A tradition unlike any other, as CBS, The Masters broadcasting partner, so aptly refers to golf’s first major.
Augusta National, the history, the beauty, and yes, the traditions, The Masters is one special event. It epitomizes a new beginning to each new golf season and the only major played at the same venue each year. From a handicapping standpoint, this allows one to look at a large sample size, tracking the tendencies year in and year out that tend to occur at the hallowed grounds in Augusta, Georgia.
There have been some changes, however, to the course that Bobby Jones and Alister MacKenzie designed over 80 years ago, and many of those have to do with Tiger Woods and how he overpowered the golf course when he burst onto the scene, winning four green jackets between 1997 and 2005. The course has been lengthened. The fairways have been narrowed, and a cut of intermediate rough has been established on both sides of the fairways.
While length off of the tee, scrambling around the greens, and putting wizardry are still essential skill sets needed to win at Augusta National, more of an emphasis on solid Ball Striking has emerged with the changes.
Unfortunately, Mr. Woods will not be participating in the 2017 Masters as he continues to recover from injury. Another legendary figure that will be missed in Augusta for the first time in over six decades is Arnold Palmer who passed away back in September of 2016.
Dustin Johnson (5-1): Currently ranked number one in the world, Dustin Johnson has won the last three events in which he has played. He finished 4th at The Masters last year and 6th in 2015.
His putting and scrambling have improved tremendously. Johnson is definitely the man to beat this week.
Jordan Spieth (7-1): Owns an incredible Masters record in just three appearances at the event, finishing 2nd, 1st and 2nd last year in his title defense when he came apart at the famous Par 3, 12th hole.
Despite not looking like the two-time Major winner he is in all instances this season, he does have a win this season at Pebble Beach back in February.
Rory McIlroy (8-1): The Northern Irishman, currently ranked number two in the world, needs only a Masters victory to complete the career grand slam.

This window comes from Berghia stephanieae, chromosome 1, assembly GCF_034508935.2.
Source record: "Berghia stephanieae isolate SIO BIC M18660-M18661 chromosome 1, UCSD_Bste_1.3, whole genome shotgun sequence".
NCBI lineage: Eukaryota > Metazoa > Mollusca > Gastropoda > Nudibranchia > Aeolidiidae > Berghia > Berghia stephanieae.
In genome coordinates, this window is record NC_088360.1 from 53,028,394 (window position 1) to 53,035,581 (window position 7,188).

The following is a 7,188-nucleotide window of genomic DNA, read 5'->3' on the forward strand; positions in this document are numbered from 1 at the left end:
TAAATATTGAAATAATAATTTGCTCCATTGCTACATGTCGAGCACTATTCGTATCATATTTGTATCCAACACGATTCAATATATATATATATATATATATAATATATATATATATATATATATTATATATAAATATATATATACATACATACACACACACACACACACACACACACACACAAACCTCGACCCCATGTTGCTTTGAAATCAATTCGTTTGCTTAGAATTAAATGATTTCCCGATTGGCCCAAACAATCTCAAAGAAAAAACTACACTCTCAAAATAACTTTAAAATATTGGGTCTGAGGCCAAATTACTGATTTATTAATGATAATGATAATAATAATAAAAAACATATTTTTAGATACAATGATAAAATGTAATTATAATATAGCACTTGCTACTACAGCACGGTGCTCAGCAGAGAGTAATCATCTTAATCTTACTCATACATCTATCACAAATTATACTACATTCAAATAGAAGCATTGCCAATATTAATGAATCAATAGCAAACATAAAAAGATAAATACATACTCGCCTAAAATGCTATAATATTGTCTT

McIlroy took the 54-hole lead into Sunday in 2011 before shooting an 80 and finishing 15th. In the last three visits, he has three straight Top-10 finishes.
Jason Day (15-1): With two Top-5 finishes and a 10th last year, Jason Day is obviously a contender at Augusta. The problem currently, however, is his health and personal issues. We have not seen much of him on the circuit this season with illness, injury, and the latest being his Mother having been diagnosed with lung cancer. Some positives have come about in Mom’s most recent treatments and Day says he’s ready to compete.
Phil Mickelson (20-1): Lefty has been playing some excellent golf this season with no missed cuts and recent Top-10 finishes at both The WGC-Mexico and WGC Match Play. He is seeking his 4th green jacket and first win in any event in nearly four years. At 46 years old, he would be the oldest Masters winner since Jack Nicklaus in 1986.
Justin Rose (20-1): This will be the 12th playing of The Masters for the Olympic Gold Medal and U.S. Open winner. He has four Top-10 finishes at Augusta, including a 10th last year and a 2nd to Spieth in 2015. The 13th ranked player in the world has plenty of game to get it done but putting has always been his Achilles Heel, and of course, putting is paramount at The Masters.
The Long Shots
Paul Casey (40-1): The Englishman will be trying to make it two in a row for England with Danny Willett winning last year. Casey finished 4th to Willett in 2016 and was 6th the year before that. Putting can be a concern for Casey as well but he is in great form, coming off of a 9th place finish at The WGC Match Play.
Brandt Snedeker (50-1): Despite a lack of real length off of the tee, Snedeker has always been able to get around Augusta National just fine with his superb putting. In nine appearances, he has three Top-10 finishes, including a 10th last year. Snedeker has three Top-10 finishes on Tour in 2017.
Tyrrell Hatton (50-1): Another Englishman who has been storming up the world rankings in the last eighteen months. Now up to number 15 in the world, Hatton has recorded Top-10 finishes in four of the last five events he’s played. This will be his first Masters, and a rookie has not won here since Fuzzy Zoeller did so 38 years ago.
Louis Oosthuizen (50-1): After losing in a playoff at The Masters in 2012 to Bubba Watson, Oosthuizen has been trending nicely the last three years, finishing 25th, 19th and 15th last year. He had two Top-10 finishes in February.
If Oosthuizen can putt the amazing greens at Augusta this week, it could be an amazing week for the South African.